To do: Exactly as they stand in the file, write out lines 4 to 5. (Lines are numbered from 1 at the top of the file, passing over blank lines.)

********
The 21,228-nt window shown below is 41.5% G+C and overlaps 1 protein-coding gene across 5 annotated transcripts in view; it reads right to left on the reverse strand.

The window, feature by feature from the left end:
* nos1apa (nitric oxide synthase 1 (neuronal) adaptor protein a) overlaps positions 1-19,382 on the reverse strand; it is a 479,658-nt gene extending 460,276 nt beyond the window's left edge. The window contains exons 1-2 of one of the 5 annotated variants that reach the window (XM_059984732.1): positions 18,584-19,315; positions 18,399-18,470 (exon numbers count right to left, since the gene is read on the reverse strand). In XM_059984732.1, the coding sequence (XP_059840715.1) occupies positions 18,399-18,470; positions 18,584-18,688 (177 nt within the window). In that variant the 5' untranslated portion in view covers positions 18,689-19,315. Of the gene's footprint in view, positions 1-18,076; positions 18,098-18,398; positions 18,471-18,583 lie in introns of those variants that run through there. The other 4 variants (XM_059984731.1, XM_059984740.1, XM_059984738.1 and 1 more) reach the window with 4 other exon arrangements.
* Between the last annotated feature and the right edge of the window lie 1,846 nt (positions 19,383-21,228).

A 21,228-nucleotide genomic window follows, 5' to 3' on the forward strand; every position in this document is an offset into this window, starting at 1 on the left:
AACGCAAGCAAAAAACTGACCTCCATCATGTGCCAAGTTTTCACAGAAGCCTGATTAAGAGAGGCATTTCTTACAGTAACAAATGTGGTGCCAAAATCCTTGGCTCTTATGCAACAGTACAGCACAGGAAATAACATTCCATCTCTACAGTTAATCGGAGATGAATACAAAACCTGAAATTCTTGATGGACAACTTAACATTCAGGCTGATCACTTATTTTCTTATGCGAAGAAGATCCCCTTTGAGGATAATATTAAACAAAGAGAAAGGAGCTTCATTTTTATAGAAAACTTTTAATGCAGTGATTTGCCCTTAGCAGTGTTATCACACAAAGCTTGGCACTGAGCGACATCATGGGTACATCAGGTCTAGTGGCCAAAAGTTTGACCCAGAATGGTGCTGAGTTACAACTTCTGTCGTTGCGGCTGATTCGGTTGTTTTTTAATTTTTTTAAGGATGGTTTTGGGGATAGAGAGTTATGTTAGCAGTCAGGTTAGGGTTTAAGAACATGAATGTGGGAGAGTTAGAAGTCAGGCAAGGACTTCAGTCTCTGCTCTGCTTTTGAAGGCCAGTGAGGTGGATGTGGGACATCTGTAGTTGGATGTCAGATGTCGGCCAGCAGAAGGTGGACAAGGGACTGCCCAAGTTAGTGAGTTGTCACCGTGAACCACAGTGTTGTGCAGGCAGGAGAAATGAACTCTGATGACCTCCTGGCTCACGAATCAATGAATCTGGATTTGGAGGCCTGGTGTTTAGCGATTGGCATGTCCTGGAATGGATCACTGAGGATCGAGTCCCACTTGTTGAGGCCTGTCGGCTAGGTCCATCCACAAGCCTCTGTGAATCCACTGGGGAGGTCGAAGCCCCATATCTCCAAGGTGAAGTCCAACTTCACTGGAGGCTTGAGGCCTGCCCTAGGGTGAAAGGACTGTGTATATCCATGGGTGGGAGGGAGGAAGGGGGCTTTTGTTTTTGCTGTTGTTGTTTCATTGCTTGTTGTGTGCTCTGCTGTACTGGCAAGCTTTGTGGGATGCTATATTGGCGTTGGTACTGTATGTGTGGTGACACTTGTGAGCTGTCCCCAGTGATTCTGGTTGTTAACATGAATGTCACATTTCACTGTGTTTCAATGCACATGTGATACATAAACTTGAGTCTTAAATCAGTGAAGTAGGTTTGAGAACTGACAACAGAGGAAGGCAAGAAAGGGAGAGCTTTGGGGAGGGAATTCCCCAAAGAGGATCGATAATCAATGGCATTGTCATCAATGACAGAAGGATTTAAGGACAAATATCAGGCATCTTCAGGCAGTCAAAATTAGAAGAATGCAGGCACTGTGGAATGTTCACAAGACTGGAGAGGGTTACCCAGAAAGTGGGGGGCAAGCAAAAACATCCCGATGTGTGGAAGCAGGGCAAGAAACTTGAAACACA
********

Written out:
* Between the last annotated feature and the right edge of the window lie 1,846 nt (positions 19,383-21,228).

A 21,228-nucleotide genomic window follows, 5' to 3' on the forward strand; every position in this document is an offset into this window, starting at 1 on the left: